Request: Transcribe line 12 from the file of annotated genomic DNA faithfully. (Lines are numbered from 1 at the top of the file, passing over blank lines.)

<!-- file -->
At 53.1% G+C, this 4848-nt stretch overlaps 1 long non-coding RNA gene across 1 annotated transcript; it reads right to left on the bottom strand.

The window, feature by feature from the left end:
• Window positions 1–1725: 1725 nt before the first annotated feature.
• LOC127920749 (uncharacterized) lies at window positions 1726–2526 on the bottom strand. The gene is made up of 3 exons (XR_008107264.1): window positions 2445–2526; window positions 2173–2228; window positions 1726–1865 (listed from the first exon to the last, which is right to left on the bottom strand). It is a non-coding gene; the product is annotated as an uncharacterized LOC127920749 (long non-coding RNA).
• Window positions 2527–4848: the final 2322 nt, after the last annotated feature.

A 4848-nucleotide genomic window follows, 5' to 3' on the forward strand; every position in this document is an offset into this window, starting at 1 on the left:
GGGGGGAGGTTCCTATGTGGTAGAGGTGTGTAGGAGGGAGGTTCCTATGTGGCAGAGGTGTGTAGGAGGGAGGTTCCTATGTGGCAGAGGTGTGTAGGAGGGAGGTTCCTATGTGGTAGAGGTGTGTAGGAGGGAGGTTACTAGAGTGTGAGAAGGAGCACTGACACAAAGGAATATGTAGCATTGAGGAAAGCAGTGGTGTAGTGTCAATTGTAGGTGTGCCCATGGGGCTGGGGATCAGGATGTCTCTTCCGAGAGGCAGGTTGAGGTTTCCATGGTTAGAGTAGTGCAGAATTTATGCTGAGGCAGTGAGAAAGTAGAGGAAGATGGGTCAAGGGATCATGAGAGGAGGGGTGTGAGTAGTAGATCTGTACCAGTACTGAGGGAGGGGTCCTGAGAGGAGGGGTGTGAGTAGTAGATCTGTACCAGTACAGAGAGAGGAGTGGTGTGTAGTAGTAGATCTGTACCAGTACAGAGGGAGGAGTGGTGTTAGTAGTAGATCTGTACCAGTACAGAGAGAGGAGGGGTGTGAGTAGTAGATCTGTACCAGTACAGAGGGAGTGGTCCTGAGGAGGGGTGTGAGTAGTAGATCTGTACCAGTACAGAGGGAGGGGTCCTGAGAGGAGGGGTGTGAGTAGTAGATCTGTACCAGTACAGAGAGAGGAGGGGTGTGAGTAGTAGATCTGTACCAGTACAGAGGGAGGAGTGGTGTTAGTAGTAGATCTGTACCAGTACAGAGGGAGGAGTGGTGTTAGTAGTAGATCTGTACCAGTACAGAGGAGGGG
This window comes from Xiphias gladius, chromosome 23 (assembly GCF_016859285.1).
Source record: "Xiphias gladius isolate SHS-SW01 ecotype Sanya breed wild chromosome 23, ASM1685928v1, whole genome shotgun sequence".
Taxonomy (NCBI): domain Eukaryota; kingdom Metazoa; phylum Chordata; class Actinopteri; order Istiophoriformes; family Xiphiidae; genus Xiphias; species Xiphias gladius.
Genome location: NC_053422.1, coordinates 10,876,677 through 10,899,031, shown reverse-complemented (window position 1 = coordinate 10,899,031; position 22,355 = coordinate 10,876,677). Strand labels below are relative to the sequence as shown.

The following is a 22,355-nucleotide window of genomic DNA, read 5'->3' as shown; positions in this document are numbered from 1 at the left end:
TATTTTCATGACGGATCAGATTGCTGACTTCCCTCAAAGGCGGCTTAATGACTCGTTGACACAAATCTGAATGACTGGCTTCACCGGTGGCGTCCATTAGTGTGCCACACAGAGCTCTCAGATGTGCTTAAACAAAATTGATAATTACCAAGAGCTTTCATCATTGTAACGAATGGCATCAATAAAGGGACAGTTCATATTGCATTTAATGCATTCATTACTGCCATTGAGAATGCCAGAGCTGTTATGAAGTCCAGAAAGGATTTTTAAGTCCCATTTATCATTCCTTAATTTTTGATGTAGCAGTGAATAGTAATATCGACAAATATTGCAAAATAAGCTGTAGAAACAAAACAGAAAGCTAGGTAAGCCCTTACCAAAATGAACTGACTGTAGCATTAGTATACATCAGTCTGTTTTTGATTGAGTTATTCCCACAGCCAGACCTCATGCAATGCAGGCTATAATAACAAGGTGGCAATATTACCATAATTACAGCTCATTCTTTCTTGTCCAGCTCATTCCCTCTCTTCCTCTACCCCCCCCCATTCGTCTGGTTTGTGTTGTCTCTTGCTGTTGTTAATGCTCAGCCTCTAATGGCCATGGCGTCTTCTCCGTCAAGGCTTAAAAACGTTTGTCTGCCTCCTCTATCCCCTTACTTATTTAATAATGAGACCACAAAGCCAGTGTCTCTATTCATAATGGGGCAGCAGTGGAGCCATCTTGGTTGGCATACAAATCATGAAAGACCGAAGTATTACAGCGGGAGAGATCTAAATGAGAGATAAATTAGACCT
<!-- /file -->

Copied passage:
The following is a 22,355-nucleotide window of genomic DNA, read 5'->3' as shown; positions in this document are numbered from 1 at the left end: